The U.S. Court of Appeals for the Eleventh Circuit ruled that a lawsuit challenging a mortgage servicer’s practices related to the use of lender placed insurance was barred by the filed-rate doctrine.
Generally, when a borrower receives a mortgage loan to purchase a home, the borrower is required to maintain hazard insurance on the property. If a borrower fails to maintain the hazard insurance, the mortgage servicer will obtain this insurance—known as lender placed insurance (LPI)—on behalf of the borrower. The borrower will be charged for the cost of the LPI, which is generally more expensive than the insurance the borrower could obtain directly.
In Patel v. Specialized Loan Servicing, LLC, the plaintiffs in a class action alleged that the loan servicer charged inflated prices for the LPI to the borrowers, and in turn received “kickbacks” from the LPI provider. The plaintiffs sued the mortgage servicers and the LPI provider alleging breach of contract, breach of the implied covenant of good faith and fair dealing, tortious interference, and violations of the Truth in Lending Act, the Racketeer Influenced and Corrupt Organizations Act, and state laws prohibiting unfair and deceptive trade practices.
In certain industries, such as insurance, companies are required to file the rate they will charge for their product with a regulator—such as a state insurance commission—and the regulator will approve the rate if it meets certain criteria, such as being reasonable and appropriate. In turn, the company can only charge customers the approved rate. This gives rise to the filed-rate doctrine, which provides that where a charge for a product is filed with and approved by a regulator, rate-payers cannot claim that the rate is improper or unlawful in a civil action, and only the regulator can take action against the company over an improper rate. The doctrine applies even where the rate is approved due to fraud against the administrative agency or is subject to some other unlawful practice, such as price-fixing.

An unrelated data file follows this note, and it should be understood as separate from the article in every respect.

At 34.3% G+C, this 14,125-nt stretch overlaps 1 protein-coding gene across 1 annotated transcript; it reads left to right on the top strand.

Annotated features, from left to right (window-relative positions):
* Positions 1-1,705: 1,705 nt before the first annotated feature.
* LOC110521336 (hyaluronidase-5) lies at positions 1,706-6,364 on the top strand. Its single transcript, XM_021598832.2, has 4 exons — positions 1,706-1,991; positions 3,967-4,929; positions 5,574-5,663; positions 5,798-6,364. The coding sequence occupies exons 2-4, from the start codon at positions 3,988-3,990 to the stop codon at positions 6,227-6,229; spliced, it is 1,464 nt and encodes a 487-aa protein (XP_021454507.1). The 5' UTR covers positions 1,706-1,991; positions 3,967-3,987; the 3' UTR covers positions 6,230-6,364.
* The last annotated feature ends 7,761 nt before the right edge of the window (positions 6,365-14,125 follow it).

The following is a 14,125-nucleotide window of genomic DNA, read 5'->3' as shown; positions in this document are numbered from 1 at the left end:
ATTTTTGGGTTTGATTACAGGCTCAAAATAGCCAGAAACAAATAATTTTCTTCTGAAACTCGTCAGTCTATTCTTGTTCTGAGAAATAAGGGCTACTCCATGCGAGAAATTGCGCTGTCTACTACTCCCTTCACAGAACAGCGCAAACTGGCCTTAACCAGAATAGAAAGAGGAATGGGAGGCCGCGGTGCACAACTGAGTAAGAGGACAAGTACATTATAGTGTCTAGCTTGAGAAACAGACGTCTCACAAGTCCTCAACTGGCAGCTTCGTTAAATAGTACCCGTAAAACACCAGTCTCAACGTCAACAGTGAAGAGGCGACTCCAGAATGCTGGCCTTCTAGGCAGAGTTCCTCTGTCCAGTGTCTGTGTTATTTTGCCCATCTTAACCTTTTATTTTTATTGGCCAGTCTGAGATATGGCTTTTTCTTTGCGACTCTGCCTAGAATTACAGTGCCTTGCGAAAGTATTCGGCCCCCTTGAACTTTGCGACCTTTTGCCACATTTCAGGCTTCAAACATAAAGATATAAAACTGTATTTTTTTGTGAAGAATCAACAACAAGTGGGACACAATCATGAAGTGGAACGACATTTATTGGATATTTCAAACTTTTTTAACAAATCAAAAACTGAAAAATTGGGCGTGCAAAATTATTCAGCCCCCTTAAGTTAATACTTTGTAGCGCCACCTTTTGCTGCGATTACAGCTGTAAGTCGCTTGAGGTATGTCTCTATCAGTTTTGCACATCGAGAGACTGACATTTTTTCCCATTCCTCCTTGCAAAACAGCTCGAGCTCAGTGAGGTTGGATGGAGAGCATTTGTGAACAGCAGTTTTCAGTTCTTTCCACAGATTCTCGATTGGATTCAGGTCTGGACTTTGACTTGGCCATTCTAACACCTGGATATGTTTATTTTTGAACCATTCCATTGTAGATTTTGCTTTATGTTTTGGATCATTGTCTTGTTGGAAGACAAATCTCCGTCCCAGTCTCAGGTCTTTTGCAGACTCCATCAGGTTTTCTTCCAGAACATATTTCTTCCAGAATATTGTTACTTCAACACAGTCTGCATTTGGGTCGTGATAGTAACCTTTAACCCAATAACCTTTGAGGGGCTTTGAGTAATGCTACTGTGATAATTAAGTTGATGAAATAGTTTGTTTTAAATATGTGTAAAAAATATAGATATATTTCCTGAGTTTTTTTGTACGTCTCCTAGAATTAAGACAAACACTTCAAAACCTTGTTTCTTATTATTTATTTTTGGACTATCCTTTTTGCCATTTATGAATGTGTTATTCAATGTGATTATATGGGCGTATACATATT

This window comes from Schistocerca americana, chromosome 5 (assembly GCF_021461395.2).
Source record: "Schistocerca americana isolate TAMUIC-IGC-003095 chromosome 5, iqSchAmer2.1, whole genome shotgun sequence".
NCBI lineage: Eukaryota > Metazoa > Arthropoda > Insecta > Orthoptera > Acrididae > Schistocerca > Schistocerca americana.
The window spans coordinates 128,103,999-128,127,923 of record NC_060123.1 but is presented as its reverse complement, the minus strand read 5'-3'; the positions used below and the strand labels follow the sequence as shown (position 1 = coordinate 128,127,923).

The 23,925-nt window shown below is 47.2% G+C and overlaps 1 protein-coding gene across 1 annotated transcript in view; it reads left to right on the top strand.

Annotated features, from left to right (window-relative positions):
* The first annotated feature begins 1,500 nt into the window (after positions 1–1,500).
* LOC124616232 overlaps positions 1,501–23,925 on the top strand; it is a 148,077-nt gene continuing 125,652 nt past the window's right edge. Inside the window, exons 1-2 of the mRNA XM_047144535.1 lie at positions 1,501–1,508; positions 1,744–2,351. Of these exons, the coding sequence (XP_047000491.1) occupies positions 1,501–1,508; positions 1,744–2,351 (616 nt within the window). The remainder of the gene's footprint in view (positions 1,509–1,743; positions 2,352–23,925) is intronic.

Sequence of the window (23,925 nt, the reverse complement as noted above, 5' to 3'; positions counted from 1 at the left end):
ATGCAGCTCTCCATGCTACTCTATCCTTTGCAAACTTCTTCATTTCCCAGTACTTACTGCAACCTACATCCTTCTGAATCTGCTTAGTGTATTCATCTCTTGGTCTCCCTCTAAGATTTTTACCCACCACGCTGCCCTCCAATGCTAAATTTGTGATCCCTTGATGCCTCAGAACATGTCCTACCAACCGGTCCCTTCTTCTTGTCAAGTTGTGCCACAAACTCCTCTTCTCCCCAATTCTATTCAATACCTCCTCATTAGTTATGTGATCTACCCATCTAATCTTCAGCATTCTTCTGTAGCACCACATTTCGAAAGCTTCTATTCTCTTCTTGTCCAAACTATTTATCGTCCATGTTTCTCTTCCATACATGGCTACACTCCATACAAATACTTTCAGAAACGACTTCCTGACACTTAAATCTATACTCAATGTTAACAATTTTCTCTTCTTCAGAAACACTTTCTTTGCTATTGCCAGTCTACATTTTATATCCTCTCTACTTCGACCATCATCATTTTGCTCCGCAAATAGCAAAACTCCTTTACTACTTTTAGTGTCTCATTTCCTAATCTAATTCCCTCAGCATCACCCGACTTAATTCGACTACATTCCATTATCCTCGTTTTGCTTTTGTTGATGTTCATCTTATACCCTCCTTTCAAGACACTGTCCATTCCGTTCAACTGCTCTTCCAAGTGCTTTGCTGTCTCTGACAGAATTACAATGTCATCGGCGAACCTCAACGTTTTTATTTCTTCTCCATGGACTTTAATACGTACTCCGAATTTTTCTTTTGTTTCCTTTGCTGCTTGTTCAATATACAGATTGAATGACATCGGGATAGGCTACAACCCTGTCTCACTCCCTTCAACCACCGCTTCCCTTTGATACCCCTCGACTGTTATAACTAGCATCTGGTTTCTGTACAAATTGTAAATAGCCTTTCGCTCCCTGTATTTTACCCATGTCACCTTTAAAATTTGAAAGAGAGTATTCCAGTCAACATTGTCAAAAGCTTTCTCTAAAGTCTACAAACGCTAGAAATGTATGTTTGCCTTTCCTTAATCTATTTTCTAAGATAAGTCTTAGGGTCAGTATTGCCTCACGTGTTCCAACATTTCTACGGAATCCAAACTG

In this case, the charges for the LPI at issue had been filed with and approved by the state regulators, and the borrowers were in fact charged the approved rate. The Court ruled that the suit was ultimately a challenge to the rate which had been approved by the regulator, and was therefore barred by the filed-rate doctrine. The Court further ruled that the plaintiffs could not evade the doctrine by attempting to artfully assert that they were challenging some other aspect of the transaction. The ultimate basis for the suit was that the insurance charges were excessive (since they were allegedly padded to cover the “kickbacks” to the servicer), but any decision by the Court that the approved rate was too high or contained an improper component would inherently conflict with the regulators’ determination that the LPI charges were reasonable and appropriate.
The Court also ruled that it was irrelevant that the borrowers were not being charged by the insurance company directly, but by the servicer as an intermediary, since the rate at issue was ultimately the rate which had been approved by the regulators for that product.
For a copy of the opinion, click HERE.